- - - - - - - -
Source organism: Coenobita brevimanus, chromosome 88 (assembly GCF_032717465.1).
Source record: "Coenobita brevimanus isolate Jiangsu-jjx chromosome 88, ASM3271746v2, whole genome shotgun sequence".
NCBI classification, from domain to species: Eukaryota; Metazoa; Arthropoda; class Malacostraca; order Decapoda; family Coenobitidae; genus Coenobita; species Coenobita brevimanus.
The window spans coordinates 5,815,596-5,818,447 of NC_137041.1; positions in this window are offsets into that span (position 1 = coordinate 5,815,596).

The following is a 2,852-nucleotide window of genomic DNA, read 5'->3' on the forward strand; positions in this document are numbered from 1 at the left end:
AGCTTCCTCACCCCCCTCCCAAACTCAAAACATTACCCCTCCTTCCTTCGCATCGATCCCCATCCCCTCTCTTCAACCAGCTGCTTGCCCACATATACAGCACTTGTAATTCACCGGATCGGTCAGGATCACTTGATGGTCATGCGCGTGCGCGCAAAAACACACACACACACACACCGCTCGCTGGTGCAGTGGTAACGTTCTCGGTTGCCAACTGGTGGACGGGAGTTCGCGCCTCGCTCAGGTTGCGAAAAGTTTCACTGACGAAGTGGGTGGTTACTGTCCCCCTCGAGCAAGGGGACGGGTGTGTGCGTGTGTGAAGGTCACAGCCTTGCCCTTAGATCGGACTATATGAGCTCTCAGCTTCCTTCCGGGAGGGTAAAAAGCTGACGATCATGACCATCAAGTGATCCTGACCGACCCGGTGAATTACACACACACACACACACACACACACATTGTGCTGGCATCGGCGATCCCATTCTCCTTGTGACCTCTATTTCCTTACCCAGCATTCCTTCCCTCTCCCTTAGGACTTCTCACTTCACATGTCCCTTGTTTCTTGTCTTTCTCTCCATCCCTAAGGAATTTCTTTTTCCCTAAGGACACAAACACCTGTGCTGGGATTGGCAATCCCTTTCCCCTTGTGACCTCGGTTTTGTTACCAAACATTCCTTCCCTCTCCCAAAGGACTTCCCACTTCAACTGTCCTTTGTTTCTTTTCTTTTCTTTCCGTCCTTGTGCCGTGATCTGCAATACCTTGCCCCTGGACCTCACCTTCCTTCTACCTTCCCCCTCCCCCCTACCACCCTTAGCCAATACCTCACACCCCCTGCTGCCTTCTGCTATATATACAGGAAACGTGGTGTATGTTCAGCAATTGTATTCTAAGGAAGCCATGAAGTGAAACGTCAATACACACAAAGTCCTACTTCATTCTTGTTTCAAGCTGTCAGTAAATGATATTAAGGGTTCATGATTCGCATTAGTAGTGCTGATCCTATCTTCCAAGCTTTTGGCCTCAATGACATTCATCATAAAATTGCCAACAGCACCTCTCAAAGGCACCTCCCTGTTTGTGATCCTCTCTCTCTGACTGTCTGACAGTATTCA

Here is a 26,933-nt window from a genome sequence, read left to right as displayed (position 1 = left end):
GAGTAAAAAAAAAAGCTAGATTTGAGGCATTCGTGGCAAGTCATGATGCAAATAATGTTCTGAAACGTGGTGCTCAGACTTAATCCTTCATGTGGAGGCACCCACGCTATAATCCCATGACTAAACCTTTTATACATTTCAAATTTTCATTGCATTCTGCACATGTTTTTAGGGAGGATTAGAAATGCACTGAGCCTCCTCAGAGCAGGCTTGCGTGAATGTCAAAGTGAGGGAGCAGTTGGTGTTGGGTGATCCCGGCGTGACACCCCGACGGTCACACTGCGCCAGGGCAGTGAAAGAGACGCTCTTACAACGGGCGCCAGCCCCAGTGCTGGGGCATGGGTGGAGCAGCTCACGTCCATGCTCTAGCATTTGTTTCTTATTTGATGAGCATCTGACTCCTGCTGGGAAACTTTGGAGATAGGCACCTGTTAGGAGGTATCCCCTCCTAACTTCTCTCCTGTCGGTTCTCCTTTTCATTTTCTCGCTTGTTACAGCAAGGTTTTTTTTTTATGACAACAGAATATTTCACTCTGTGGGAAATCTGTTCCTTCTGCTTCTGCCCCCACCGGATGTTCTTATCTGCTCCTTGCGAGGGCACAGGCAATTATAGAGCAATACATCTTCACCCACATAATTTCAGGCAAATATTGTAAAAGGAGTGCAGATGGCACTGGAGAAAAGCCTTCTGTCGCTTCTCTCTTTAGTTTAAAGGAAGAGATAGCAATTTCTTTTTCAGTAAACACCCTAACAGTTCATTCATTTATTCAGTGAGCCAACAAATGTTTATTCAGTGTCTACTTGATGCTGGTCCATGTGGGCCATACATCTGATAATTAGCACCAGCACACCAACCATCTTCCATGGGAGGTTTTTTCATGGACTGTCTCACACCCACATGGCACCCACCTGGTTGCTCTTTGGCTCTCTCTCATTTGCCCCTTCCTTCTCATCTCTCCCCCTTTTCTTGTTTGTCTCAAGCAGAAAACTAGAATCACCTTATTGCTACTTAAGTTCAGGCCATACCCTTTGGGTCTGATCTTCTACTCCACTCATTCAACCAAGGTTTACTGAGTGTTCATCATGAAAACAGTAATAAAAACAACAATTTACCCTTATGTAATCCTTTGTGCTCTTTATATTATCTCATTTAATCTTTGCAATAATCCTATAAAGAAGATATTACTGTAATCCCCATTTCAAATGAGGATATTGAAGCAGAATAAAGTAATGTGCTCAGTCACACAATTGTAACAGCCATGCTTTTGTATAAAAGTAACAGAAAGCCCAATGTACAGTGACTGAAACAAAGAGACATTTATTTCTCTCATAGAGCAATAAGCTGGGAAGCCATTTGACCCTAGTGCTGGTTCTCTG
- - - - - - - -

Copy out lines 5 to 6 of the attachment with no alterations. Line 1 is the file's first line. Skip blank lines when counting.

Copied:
The following is a 2,852-nucleotide window of genomic DNA, read 5'->3' on the forward strand; positions in this document are numbered from 1 at the left end:
AGCTTCCTCACCCCCCTCCCAAACTCAAAACATTACCCCTCCTTCCTTCGCATCGATCCCCATCCCCTCTCTTCAACCAGCTGCTTGCCCACATATACAGCACTTGTAATTCACCGGATCGGTCAGGATCACTTGATGGTCATGCGCGTGCGCGCAAAAACACACACACACACACACCGCTCGCTGGTGCAGTGGTAACGTTCTCGGTTGCCAACTGGTGGACGGGAGTTCGCGCCTCGCTCAGGTTGCGAAAAGTTTCACTGACGAAGTGGGTGGTTACTGTCCCCCTCGAGCAAGGGGACGGGTGTGTGCGTGTGTGAAGGTCACAGCCTTGCCCTTAGATCGGACTATATGAGCTCTCAGCTTCCTTCCGGGAGGGTAAAAAGCTGACGATCATGACCATCAAGTGATCCTGACCGACCCGGTGAATTACACACACACACACACACACACACACATTGTGCTGGCATCGGCGATCCCATTCTCCTTGTGACCTCTATTTCCTTACCCAGCATTCCTTCCCTCTCCCTTAGGACTTCTCACTTCACATGTCCCTTGTTTCTTGTCTTTCTCTCCATCCCTAAGGAATTTCTTTTTCCCTAAGGACACAAACACCTGTGCTGGGATTGGCAATCCCTTTCCCCTTGTGACCTCGGTTTTGTTACCAAACATTCCTTCCCTCTCCCAAAGGACTTCCCACTTCAACTGTCCTTTGTTTCTTTTCTTTTCTTTCCGTCCTTGTGCCGTGATCTGCAATACCTTGCCCCTGGACCTCACCTTCCTTCTACCTTCCCCCTCCCCCCTACCACCCTTAGCCAATACCTCACACCCCCTGCTGCCTTCTGCTATATATACAGGAAACGTGGTGTATGTTCAGCAATTGTATTCTAAGGAAGCCATGAAGTGAAACGTCAATACACACAAAGTCCTACTTCATTCTTGTTTCAAGCTGTCAGTAAATGATATTAAGGGTTCATGATTCGCATTAGTAGTGCTGATCCTATCTTCCAAGCTTTTGGCCTCAATGACATTCATCATAAAATTGCCAACAGCACCTCTCAAAGGCACCTCCCTGTTTGTGATCCTCTCTCTCTGACTGTCTGACAGTATTCA